At a time when we are rightly concerned about the state of our economy and our ability to speed up radical socio-economic transformation, hope and opportunity remain alive for millions of South Africans in greatest need of society’s support.
South Africa cannot claim to be moving forward if we don’t see practical and sustained improvement in the lives of our most vulnerable compatriots.
Government and social partners recently wrapped up Human Rights Month 2016, a period we use each year to assess the extent to which we uphold – or possibly compromise – the fundamental rights of citizens.
Human Rights Month transports us vividly to the adoption of the Freedom Charter in 1955 and forces us to look ahead to the attainment of our National Development Plan’s Vision 2030 which anticipates our triumph over poverty, unemployment and inequality.
In Human Rights Month 2016, it was a particular honour for me to convene the first meeting of the Presidential Working Group on Disability.
This Working Group brings together government in partnership with other sectors of our society to mainstream the rights and development of people with disabilities throughout all legislation, policies and programmes.
Persons with disabilities have a proud history of human rights struggle for liberation in South Africa, and it remains our duty to this day to end the discrimination, marginalisation and exclusion of persons with disabilities experienced under apartheid.
The Working Group’s leadership of this effort is aimed at unearthing and unleashing the full human potential of people with disabilities across various categories.
The 2011 Census indicated that, subject to various complex factors, the prevalence of disability across the country stood at 7,5 percent, entailing approximately 2,7 million persons – roughly equivalent to the total population of the Free State, based on Statistics South Africa’s Mid-Year Population Estimate for 2014.
This makes people with disabilities a significant, critical component of our society, and one whose welfare – or disadvantage – is either a positive indicator or an indictment of the way in which our country is developing.
Our progress in this regard is and has been steady.
The percentage of five-year-old children with disabilities attending educational institutions is at 83 percent while the percentage of seven to 15-year-old children with disabilities attending educational institutions is at 93 percent.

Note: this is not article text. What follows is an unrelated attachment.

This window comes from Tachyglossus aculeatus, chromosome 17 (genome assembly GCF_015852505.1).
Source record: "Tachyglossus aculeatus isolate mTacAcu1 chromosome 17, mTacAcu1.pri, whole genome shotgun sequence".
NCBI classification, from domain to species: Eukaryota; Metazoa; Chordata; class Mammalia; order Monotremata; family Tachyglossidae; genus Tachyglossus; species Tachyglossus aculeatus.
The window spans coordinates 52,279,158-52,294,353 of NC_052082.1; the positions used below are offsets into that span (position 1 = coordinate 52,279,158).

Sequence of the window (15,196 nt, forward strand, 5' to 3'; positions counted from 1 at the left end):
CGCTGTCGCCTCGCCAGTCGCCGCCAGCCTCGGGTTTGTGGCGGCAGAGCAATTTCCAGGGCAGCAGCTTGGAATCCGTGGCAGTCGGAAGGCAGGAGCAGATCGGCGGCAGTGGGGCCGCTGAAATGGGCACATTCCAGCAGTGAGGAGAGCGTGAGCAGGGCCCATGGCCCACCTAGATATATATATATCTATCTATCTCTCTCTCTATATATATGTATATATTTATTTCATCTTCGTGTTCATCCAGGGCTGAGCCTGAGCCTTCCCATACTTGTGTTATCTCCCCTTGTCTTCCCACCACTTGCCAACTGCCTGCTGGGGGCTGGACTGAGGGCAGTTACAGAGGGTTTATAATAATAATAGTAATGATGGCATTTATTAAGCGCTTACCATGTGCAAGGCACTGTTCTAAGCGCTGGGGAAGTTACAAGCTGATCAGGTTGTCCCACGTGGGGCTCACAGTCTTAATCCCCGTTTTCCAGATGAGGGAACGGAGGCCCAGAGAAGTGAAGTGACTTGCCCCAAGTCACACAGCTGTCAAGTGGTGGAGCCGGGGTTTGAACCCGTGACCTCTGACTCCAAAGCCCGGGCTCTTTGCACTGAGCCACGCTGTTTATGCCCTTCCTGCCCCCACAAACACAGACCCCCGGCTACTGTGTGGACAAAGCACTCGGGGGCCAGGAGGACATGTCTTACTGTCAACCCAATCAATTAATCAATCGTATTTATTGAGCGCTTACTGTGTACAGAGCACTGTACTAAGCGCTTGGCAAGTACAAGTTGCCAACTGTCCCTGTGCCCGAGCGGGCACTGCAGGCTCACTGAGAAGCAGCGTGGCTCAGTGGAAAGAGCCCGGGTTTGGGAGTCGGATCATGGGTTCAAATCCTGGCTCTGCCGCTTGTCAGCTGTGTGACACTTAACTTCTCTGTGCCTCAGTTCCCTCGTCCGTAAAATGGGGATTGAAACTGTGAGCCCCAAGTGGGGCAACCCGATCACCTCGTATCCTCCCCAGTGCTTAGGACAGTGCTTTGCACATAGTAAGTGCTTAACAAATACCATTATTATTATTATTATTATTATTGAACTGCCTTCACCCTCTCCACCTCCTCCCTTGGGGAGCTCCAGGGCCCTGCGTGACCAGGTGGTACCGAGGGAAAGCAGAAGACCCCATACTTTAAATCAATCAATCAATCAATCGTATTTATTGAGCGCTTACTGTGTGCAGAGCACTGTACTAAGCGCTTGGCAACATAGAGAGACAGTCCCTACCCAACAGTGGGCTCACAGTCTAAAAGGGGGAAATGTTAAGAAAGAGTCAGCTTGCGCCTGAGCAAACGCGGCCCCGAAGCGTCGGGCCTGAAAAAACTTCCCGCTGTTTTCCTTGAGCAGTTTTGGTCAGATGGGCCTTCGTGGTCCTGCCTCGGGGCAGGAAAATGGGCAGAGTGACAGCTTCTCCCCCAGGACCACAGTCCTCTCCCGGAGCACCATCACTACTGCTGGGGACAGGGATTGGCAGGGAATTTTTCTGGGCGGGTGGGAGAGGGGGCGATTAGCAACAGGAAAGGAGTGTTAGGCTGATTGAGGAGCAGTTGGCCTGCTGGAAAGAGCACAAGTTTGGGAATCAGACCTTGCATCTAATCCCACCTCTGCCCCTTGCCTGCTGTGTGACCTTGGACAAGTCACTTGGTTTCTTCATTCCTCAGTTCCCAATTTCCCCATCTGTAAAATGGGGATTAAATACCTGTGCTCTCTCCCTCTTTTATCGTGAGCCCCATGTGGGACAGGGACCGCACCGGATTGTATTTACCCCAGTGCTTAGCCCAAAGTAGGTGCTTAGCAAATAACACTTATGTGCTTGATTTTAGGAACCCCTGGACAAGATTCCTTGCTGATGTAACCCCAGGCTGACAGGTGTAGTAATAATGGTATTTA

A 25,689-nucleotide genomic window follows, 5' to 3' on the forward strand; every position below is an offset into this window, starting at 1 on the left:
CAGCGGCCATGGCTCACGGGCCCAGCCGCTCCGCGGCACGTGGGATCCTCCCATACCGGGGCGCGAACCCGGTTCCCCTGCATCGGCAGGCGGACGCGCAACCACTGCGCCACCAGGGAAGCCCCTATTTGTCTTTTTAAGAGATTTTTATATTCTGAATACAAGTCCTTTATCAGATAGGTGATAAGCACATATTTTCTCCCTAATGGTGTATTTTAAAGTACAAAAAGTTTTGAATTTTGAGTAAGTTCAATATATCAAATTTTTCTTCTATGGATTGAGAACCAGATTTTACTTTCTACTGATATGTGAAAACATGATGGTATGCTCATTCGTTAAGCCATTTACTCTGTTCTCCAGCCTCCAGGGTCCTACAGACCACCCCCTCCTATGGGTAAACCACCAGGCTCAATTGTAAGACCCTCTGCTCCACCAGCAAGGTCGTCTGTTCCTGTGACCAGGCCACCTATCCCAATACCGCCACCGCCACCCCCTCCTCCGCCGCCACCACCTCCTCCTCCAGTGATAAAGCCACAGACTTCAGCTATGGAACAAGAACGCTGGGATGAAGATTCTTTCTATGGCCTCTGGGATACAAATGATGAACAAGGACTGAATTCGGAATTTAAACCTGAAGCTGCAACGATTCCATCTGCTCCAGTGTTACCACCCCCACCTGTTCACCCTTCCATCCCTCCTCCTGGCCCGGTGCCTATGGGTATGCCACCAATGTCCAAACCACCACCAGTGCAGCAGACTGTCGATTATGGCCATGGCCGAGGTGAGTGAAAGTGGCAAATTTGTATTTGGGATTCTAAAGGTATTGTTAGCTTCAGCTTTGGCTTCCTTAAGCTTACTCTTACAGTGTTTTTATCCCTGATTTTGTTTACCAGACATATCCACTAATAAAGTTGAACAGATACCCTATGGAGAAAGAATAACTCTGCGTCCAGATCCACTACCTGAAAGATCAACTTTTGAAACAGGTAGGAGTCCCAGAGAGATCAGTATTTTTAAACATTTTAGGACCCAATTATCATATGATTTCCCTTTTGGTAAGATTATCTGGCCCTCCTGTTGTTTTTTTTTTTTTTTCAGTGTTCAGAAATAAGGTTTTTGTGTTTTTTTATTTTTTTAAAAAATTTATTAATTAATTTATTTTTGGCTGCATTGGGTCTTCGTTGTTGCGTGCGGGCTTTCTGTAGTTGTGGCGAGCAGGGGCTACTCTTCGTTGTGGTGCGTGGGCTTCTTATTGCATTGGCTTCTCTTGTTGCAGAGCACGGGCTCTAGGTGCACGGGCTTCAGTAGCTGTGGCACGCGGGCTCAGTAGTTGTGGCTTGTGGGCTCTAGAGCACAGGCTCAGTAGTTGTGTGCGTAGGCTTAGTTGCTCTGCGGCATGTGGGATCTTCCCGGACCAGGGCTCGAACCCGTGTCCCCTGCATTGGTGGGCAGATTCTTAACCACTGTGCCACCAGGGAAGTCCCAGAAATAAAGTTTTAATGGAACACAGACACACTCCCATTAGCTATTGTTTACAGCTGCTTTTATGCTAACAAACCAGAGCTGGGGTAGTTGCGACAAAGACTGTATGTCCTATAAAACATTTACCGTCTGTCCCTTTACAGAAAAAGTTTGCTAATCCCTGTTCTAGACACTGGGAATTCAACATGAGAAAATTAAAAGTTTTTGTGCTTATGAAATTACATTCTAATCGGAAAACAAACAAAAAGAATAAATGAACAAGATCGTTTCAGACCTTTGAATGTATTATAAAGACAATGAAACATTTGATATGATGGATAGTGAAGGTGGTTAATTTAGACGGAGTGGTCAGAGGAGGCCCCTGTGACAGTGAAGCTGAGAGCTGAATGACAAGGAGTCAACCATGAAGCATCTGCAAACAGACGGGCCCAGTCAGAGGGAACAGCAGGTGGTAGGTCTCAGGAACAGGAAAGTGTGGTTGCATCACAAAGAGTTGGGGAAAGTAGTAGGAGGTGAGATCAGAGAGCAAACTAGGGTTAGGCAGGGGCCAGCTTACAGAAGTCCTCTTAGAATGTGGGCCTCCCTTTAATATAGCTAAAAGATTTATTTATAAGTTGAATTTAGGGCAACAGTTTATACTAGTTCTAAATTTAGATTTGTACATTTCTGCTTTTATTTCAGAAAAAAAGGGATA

The Department of Basic Education has committed to ensuring that a continuum of support services will be available for all children who experience barriers to learning, including those with disabilities.
Our goal as government is to ensure that by 2021, no children with disabilities will be out of school. They should all be able to attend their local neighbouring schools and receive the necessary support.
Government has also made progress with regards to the introduction of the South African Sign Language curriculum at school level from January 2015.
At a higher education level, the Ministry of Higher Education and Training, working in collaboration with the disability sector, continues to promote access to post school education and training for young persons with disabilities, needs our support.
More than 6 850 students with disa-bilities have been enrolled at higher education institutions, while more than 2 800 have been enrolled at TVET Colleges in 2014.
Government has also prioritised access to social assistance for persons with disability in need.
Social grants do not meet all the needs of current recipients. However, they go a long way in contributing toward household income equity for persons with disabilities and their families.
In terms of our 2016/17 Budget, overall expenditure on social assistance will increase from R129 billion this year to R165 billion in 2018/19.
The old age, disability and care dependency grants will rise by R80 to R1 500 this month (April), and by a further R10 to R1 510 in October.
The child support grant will also rise by R20 to R350 this month and the foster care grant by R30 to R890.
In 2016, our care, support and compassion is inspired and directed by the 61-year-old Freedom Charter whose clause declaring “there shall be houses, security and comfort” says “the aged, the orphans, the disabled and the sick shall be cared for by the state”.
It is up to all South Africans to recognise the value of creating a truly enabling environment for people with disability who are, thanks to the policies and actions of our democratic dispensation, are making ever-increasing, important contributions to our economy and society.
From the sports arena and the arts to small business, big business and cutting-edge science, South Africans with disability are helping to move all South Africans – include people without disability – forward.
At a time that we are all called upon to be cautious but also creative and brave to grow our economy, we must not allow rands, cents, dollars, ratings agencies or growth forecasts to overshadow or undermine our values of Ubuntu, or destroy the soul of our caring, compassionate nation.
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